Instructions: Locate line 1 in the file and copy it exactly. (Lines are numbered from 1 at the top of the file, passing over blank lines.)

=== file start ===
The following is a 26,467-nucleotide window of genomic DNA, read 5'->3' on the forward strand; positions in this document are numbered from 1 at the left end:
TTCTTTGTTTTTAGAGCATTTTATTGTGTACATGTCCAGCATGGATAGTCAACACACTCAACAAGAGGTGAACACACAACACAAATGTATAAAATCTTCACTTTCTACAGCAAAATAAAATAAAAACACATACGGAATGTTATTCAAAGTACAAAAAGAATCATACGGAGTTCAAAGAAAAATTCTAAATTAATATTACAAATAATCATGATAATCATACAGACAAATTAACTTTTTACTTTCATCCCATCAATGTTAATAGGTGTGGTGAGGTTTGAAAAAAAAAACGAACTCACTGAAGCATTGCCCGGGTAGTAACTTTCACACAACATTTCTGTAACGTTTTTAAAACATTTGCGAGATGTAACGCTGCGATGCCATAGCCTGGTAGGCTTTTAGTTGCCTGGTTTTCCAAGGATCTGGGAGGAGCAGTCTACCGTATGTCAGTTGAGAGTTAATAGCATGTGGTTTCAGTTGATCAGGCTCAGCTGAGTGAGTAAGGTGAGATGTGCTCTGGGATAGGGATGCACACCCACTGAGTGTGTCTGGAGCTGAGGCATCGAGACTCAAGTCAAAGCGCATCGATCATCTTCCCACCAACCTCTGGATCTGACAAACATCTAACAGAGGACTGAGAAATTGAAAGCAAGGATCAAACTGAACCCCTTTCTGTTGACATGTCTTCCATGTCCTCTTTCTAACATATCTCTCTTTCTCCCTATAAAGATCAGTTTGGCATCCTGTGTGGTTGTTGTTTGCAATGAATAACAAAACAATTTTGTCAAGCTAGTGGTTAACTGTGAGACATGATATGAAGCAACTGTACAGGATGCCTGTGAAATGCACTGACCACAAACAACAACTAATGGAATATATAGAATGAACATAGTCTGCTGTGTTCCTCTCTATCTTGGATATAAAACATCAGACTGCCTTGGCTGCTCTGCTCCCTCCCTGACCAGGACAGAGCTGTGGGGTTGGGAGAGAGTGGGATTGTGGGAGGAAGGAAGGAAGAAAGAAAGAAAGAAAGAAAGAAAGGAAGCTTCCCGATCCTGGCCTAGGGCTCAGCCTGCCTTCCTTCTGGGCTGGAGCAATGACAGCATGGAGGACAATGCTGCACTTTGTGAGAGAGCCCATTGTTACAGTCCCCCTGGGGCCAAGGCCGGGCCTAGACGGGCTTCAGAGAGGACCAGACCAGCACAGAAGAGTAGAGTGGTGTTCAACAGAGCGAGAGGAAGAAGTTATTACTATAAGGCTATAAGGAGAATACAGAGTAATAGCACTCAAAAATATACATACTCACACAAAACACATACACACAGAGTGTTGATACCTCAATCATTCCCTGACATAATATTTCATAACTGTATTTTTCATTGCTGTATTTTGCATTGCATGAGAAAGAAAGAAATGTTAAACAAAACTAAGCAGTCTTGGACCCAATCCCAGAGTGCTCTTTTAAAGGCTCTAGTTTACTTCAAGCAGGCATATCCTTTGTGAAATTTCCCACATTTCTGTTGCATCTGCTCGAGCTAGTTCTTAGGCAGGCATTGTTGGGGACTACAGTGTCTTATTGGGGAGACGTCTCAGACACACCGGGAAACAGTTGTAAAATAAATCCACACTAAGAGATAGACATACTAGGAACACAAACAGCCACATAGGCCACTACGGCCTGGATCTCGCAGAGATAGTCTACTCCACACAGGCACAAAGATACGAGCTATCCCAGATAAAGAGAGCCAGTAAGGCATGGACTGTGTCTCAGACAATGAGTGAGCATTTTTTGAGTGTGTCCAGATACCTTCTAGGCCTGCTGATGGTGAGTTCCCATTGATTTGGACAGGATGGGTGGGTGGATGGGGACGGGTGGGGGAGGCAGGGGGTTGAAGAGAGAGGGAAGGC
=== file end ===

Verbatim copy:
The following is a 26,467-nucleotide window of genomic DNA, read 5'->3' on the forward strand; positions in this document are numbered from 1 at the left end: